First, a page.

The Court of Appeals reasoned that [defendant] could escape the impossibility of complying with both its federal- and state-law duties by “choos[ing] not to make [the drug] at all.”  We reject this “stop-selling” rationale as incompatible with our pre-emption jurisprudence.  Our pre-emption cases presume that an actor seeking to satisfy both his federal- and state-law obligations is not required to cease acting altogether in order to avoid liability.  Indeed, if the option of ceasing to act defeated a claim of impossibility, impossibility pre-emption would be “all but meaningless.”

Id. at 2478 (citations to First Circuit Bartlett and PLIVA v. Mensing decisions omitted).

As stated in Bartlett, “[o]nce a drug − whether generic or brand-name − is approved, the manufacturer is prohibited from making any major changes to the qualitative or quantitative formulation of the drug product, including active ingredients, or in the specifications provided in the approved application.”  Id. at 2471 (emphasis added) (citation and quotation marks omitted).  Thus, the claim in Lance that a prescription drug (or a medical device, for that matter)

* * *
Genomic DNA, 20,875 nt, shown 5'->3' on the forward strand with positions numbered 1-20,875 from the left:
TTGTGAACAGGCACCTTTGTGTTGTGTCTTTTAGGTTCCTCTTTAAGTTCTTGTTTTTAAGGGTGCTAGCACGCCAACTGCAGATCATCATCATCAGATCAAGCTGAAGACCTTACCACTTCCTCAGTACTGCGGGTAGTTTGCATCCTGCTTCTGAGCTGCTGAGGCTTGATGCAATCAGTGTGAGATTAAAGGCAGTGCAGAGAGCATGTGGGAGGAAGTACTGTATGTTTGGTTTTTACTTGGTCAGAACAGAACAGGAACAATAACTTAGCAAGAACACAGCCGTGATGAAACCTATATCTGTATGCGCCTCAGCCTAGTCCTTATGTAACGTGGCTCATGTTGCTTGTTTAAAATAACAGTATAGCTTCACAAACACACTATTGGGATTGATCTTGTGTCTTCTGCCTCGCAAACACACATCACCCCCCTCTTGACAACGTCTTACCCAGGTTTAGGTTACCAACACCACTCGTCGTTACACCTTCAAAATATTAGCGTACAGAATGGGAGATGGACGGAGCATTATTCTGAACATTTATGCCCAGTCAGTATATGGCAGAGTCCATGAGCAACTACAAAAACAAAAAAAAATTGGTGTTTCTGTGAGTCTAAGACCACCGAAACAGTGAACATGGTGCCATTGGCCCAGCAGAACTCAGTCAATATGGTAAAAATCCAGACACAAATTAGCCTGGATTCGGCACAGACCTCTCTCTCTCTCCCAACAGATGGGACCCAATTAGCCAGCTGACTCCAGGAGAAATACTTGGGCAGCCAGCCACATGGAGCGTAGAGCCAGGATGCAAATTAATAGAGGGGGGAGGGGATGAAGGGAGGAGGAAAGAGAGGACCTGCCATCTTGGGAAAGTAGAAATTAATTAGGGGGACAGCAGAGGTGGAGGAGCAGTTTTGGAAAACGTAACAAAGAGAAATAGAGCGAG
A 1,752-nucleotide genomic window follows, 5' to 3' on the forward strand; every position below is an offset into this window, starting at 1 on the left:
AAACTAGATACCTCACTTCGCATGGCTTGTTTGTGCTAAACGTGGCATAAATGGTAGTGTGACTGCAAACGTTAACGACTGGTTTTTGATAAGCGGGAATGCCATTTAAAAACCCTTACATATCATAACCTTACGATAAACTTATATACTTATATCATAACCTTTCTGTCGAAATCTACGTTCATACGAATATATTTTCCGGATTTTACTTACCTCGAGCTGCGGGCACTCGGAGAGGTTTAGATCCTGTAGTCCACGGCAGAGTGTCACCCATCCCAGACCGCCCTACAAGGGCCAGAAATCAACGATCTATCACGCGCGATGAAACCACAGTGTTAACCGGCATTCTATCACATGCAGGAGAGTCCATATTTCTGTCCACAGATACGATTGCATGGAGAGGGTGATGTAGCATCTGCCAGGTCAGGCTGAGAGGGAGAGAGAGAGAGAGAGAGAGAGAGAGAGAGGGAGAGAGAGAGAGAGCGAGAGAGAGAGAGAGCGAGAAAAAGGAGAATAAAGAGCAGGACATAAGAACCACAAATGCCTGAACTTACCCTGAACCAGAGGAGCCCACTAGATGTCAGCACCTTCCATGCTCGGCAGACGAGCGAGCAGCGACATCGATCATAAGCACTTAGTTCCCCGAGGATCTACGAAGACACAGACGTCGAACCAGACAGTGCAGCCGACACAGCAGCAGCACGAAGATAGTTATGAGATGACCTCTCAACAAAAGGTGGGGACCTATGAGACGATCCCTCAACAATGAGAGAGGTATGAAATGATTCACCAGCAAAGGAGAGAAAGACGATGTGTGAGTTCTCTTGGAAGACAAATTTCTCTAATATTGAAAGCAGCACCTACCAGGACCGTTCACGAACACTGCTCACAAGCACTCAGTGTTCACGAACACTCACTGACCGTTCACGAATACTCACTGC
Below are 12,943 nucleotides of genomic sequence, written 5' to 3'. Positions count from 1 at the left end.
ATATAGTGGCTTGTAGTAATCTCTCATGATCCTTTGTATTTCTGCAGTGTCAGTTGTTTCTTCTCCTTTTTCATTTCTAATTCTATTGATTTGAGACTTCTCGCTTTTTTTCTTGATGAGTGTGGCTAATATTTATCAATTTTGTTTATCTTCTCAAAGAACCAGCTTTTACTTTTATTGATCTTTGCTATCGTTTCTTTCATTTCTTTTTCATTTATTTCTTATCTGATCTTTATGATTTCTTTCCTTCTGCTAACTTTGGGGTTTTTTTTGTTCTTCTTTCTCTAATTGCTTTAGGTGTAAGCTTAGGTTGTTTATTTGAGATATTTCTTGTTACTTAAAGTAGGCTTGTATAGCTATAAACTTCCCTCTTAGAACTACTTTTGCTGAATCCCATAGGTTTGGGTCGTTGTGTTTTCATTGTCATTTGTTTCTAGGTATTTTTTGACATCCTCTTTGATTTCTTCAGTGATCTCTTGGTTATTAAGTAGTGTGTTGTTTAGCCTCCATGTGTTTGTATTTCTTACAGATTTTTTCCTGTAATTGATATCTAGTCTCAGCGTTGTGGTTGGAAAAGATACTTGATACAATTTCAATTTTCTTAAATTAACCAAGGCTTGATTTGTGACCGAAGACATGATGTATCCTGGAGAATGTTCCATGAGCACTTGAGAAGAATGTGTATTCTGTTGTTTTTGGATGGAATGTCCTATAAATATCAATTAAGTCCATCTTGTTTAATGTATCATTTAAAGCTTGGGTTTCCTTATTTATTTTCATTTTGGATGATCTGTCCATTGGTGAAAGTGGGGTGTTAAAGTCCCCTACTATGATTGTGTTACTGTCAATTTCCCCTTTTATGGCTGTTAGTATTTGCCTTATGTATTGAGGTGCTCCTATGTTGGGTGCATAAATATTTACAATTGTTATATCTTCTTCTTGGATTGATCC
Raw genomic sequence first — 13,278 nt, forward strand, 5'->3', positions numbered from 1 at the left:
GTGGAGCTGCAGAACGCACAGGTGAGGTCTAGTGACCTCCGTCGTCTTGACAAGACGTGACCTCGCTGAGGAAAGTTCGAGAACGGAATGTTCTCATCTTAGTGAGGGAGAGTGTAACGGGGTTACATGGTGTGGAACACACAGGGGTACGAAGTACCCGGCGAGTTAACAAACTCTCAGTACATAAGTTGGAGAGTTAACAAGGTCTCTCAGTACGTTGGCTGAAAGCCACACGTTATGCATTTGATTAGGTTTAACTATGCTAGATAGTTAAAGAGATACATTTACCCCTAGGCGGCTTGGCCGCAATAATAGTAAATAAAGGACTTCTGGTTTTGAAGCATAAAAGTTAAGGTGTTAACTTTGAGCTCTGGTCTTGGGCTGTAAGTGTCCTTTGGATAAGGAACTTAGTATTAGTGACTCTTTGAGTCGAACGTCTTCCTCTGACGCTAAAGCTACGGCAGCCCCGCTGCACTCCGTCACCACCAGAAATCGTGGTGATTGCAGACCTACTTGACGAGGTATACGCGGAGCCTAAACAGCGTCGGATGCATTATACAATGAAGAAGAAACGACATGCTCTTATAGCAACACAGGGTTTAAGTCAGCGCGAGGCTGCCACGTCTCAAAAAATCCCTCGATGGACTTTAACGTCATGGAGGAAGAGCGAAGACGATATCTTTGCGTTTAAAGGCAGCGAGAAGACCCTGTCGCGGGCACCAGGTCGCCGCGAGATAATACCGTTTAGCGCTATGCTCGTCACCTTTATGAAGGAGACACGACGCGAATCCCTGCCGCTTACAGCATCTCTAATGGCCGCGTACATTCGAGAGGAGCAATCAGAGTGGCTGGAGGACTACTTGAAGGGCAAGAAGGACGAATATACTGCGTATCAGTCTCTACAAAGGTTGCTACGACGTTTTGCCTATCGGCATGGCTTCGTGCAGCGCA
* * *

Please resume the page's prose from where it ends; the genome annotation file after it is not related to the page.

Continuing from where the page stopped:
is improperly designed and thus either should (1) have a different design or (2) else be removed from that market, is very likely preempted under Bartlett,
since the first theory is “impossible” when FDA pre-approval is required (as it is for all drugs), and the second is not a legitimate way around preemption of the first theory.  In this sense it was probably just as well that the Pennsylvania Supreme Court sat on Lance as long as it did, because in the interim the “negligence” claim that it recognized was invalidated for constitutional reasons that couldn’t have been in the parties’ briefs.